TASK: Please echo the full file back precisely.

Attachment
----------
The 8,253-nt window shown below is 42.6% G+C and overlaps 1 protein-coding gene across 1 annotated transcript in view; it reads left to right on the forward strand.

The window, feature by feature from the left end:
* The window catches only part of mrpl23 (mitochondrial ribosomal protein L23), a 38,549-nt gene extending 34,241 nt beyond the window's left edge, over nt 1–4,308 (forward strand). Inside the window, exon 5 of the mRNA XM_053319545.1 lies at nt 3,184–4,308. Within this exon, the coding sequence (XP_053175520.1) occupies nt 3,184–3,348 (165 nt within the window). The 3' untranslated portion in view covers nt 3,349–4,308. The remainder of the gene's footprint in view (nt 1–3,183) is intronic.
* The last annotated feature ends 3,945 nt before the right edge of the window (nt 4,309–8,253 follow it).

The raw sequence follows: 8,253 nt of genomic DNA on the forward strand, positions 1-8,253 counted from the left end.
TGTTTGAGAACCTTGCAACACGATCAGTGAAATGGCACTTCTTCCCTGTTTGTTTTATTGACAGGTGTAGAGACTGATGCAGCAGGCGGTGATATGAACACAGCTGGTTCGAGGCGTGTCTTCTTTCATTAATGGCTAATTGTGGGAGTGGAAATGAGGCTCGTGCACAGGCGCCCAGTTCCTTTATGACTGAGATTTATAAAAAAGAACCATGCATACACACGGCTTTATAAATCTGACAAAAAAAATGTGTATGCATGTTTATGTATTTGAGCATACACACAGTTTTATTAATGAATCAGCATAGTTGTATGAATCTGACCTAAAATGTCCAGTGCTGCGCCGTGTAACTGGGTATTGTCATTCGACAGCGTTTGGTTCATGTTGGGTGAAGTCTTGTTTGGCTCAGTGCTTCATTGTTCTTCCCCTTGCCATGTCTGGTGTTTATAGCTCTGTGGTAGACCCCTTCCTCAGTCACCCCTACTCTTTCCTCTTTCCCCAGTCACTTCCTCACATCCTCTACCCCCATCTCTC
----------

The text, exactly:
The 8,253-nt window shown below is 42.6% G+C and overlaps 1 protein-coding gene across 1 annotated transcript in view; it reads left to right on the forward strand.

The window, feature by feature from the left end:
* The window catches only part of mrpl23 (mitochondrial ribosomal protein L23), a 38,549-nt gene extending 34,241 nt beyond the window's left edge, over nt 1–4,308 (forward strand). Inside the window, exon 5 of the mRNA XM_053319545.1 lies at nt 3,184–4,308. Within this exon, the coding sequence (XP_053175520.1) occupies nt 3,184–3,348 (165 nt within the window). The 3' untranslated portion in view covers nt 3,349–4,308. The remainder of the gene's footprint in view (nt 1–3,183) is intronic.
* The last annotated feature ends 3,945 nt before the right edge of the window (nt 4,309–8,253 follow it).

The raw sequence follows: 8,253 nt of genomic DNA on the forward strand, positions 1-8,253 counted from the left end.
TGTTTGAGAACCTTGCAACACGATCAGTGAAATGGCACTTCTTCCCTGTTTGTTTTATTGACAGGTGTAGAGACTGATGCAGCAGGCGGTGATATGAACACAGCTGGTTCGAGGCGTGTCTTCTTTCATTAATGGCTAATTGTGGGAGTGGAAATGAGGCTCGTGCACAGGCGCCCAGTTCCTTTATGACTGAGATTTATAAAAAAGAACCATGCATACACACGGCTTTATAAATCTGACAAAAAAAATGTGTATGCATGTTTATGTATTTGAGCATACACACAGTTTTATTAATGAATCAGCATAGTTGTATGAATCTGACCTAAAATGTCCAGTGCTGCGCCGTGTAACTGGGTATTGTCATTCGACAGCGTTTGGTTCATGTTGGGTGAAGTCTTGTTTGGCTCAGTGCTTCATTGTTCTTCCCCTTGCCATGTCTGGTGTTTATAGCTCTGTGGTAGACCCCTTCCTCAGTCACCCCTACTCTTTCCTCTTTCCCCAGTCACTTCCTCACATCCTCTACCCCCATCTCTC